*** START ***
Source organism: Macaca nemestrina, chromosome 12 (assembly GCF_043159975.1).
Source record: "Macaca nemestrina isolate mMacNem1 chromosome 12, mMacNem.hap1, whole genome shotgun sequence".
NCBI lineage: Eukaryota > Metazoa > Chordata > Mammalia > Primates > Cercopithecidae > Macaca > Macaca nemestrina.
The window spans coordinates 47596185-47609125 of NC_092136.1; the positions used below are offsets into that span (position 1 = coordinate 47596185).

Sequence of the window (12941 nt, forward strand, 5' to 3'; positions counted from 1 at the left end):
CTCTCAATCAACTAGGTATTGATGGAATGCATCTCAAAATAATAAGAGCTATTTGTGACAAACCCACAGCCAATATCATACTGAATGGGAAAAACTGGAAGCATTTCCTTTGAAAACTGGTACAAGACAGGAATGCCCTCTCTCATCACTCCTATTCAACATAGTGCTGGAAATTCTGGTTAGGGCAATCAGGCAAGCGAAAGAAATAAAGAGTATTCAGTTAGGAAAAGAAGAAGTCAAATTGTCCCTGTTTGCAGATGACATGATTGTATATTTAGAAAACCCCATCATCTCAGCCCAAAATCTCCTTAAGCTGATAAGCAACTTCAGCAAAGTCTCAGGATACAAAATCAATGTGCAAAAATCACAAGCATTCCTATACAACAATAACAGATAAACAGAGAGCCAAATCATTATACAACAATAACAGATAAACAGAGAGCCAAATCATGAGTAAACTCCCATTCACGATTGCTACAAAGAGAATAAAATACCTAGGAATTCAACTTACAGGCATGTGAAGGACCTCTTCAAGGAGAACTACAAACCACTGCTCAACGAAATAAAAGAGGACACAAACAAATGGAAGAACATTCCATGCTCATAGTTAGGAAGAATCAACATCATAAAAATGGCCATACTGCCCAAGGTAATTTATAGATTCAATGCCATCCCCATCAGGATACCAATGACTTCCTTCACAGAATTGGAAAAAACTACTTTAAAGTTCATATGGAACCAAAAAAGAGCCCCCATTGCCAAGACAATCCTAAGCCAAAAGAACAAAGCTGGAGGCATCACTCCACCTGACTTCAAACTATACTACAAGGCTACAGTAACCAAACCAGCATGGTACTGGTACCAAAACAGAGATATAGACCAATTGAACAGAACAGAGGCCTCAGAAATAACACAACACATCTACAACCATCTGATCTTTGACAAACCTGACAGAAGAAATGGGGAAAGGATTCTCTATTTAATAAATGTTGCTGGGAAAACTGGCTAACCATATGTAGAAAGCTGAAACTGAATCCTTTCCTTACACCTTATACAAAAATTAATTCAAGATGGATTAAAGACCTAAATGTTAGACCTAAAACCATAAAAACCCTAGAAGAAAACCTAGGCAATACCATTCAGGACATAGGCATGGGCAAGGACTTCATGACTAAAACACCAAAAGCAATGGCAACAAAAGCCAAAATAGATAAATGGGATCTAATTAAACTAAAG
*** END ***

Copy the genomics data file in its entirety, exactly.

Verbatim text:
Source organism: Macaca nemestrina, chromosome 12 (assembly GCF_043159975.1).
Source record: "Macaca nemestrina isolate mMacNem1 chromosome 12, mMacNem.hap1, whole genome shotgun sequence".
NCBI lineage: Eukaryota > Metazoa > Chordata > Mammalia > Primates > Cercopithecidae > Macaca > Macaca nemestrina.
The window spans coordinates 47596185-47609125 of NC_092136.1; the positions used below are offsets into that span (position 1 = coordinate 47596185).

Sequence of the window (12941 nt, forward strand, 5' to 3'; positions counted from 1 at the left end):
CTCTCAATCAACTAGGTATTGATGGAATGCATCTCAAAATAATAAGAGCTATTTGTGACAAACCCACAGCCAATATCATACTGAATGGGAAAAACTGGAAGCATTTCCTTTGAAAACTGGTACAAGACAGGAATGCCCTCTCTCATCACTCCTATTCAACATAGTGCTGGAAATTCTGGTTAGGGCAATCAGGCAAGCGAAAGAAATAAAGAGTATTCAGTTAGGAAAAGAAGAAGTCAAATTGTCCCTGTTTGCAGATGACATGATTGTATATTTAGAAAACCCCATCATCTCAGCCCAAAATCTCCTTAAGCTGATAAGCAACTTCAGCAAAGTCTCAGGATACAAAATCAATGTGCAAAAATCACAAGCATTCCTATACAACAATAACAGATAAACAGAGAGCCAAATCATTATACAACAATAACAGATAAACAGAGAGCCAAATCATGAGTAAACTCCCATTCACGATTGCTACAAAGAGAATAAAATACCTAGGAATTCAACTTACAGGCATGTGAAGGACCTCTTCAAGGAGAACTACAAACCACTGCTCAACGAAATAAAAGAGGACACAAACAAATGGAAGAACATTCCATGCTCATAGTTAGGAAGAATCAACATCATAAAAATGGCCATACTGCCCAAGGTAATTTATAGATTCAATGCCATCCCCATCAGGATACCAATGACTTCCTTCACAGAATTGGAAAAAACTACTTTAAAGTTCATATGGAACCAAAAAAGAGCCCCCATTGCCAAGACAATCCTAAGCCAAAAGAACAAAGCTGGAGGCATCACTCCACCTGACTTCAAACTATACTACAAGGCTACAGTAACCAAACCAGCATGGTACTGGTACCAAAACAGAGATATAGACCAATTGAACAGAACAGAGGCCTCAGAAATAACACAACACATCTACAACCATCTGATCTTTGACAAACCTGACAGAAGAAATGGGGAAAGGATTCTCTATTTAATAAATGTTGCTGGGAAAACTGGCTAACCATATGTAGAAAGCTGAAACTGAATCCTTTCCTTACACCTTATACAAAAATTAATTCAAGATGGATTAAAGACCTAAATGTTAGACCTAAAACCATAAAAACCCTAGAAGAAAACCTAGGCAATACCATTCAGGACATAGGCATGGGCAAGGACTTCATGACTAAAACACCAAAAGCAATGGCAACAAAAGCCAAAATAGATAAATGGGATCTAATTAAACTAAAG